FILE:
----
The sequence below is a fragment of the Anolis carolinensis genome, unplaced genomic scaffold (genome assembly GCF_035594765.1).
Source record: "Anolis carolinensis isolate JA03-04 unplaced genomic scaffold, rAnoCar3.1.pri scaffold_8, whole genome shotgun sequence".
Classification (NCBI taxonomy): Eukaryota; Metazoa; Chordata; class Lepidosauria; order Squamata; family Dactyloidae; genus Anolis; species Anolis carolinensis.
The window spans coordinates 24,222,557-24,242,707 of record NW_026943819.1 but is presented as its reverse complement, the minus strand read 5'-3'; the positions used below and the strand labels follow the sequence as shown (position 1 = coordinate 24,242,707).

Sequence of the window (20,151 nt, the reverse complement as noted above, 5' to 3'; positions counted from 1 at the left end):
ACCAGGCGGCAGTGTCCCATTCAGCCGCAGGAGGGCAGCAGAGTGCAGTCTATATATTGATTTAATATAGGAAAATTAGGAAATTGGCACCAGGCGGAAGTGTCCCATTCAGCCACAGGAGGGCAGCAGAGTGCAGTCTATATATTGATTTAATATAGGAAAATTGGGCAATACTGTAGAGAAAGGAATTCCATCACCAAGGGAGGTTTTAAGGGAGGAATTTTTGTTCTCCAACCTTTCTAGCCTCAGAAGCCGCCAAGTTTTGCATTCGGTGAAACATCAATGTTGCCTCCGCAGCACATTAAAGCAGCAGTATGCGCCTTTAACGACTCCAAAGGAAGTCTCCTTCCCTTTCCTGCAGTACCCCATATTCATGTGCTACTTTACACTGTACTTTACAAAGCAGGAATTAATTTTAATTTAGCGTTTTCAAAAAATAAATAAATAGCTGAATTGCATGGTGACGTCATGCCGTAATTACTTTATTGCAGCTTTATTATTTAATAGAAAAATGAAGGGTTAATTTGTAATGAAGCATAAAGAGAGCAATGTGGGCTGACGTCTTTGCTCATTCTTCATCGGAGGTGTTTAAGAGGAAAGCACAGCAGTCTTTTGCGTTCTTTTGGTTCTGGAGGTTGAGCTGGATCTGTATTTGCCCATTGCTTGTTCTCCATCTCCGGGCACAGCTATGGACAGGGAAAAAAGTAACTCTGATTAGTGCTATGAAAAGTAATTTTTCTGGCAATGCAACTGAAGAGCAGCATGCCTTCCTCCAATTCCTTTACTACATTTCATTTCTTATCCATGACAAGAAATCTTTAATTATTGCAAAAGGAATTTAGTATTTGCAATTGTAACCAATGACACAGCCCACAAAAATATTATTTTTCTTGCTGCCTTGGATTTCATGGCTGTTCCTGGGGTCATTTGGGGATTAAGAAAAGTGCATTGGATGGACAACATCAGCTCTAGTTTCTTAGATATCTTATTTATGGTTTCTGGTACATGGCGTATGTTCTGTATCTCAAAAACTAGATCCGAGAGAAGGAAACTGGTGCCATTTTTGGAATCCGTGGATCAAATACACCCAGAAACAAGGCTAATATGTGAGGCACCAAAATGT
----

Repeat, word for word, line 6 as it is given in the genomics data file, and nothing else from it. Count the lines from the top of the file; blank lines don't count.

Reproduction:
ACCAGGCGGCAGTGTCCCATTCAGCCGCAGGAGGGCAGCAGAGTGCAGTCTATATATTGATTTAATATAGGAAAATTAGGAAATTGGCACCAGGCGGAAGTGTCCCATTCAGCCACAGGAGGGCAGCAGAGTGCAGTCTATATATTGATTTAATATAGGAAAATTGGGCAATACTGTAGAGAAAGGAATTCCATCACCAAGGGAGGTTTTAAGGGAGGAATTTTTGTTCTCCAACCTTTCTAGCCTCAGAAGCCGCCAAGTTTTGCATTCGGTGAAACATCAATGTTGCCTCCGCAGCACATTAAAGCAGCAGTATGCGCCTTTAACGACTCCAAAGGAAGTCTCCTTCCCTTTCCTGCAGTACCCCATATTCATGTGCTACTTTACACTGTACTTTACAAAGCAGGAATTAATTTTAATTTAGCGTTTTCAAAAAATAAATAAATAGCTGAATTGCATGGTGACGTCATGCCGTAATTACTTTATTGCAGCTTTATTATTTAATAGAAAAATGAAGGGTTAATTTGTAATGAAGCATAAAGAGAGCAATGTGGGCTGACGTCTTTGCTCATTCTTCATCGGAGGTGTTTAAGAGGAAAGCACAGCAGTCTTTTGCGTTCTTTTGGTTCTGGAGGTTGAGCTGGATCTGTATTTGCCCATTGCTTGTTCTCCATCTCCGGGCACAGCTATGGACAGGGAAAAAAGTAACTCTGATTAGTGCTATGAAAAGTAATTTTTCTGGCAATGCAACTGAAGAGCAGCATGCCTTCCTCCAATTCCTTTACTACATTTCATTTCTTATCCATGACAAGAAATCTTTAATTATTGCAAAAGGAATTTAGTATTTGCAATTGTAACCAATGACACAGCCCACAAAAATATTATTTTTCTTGCTGCCTTGGATTTCATGGCTGTTCCTGGGGTCATTTGGGGATTAAGAAAAGTGCATTGGATGGACAACATCAGCTCTAGTTTCTTAGATATCTTATTTATGGTTTCTGGTACATGGCGTATGTTCTGTATCTCAAAAACTAGATCCGAGAGAAGGAAACTGGTGCCATTTTTGGAATCCGTGGATCAAATACACCCAGAAACAAGGCTAATATGTGAGGCACCAAAATGT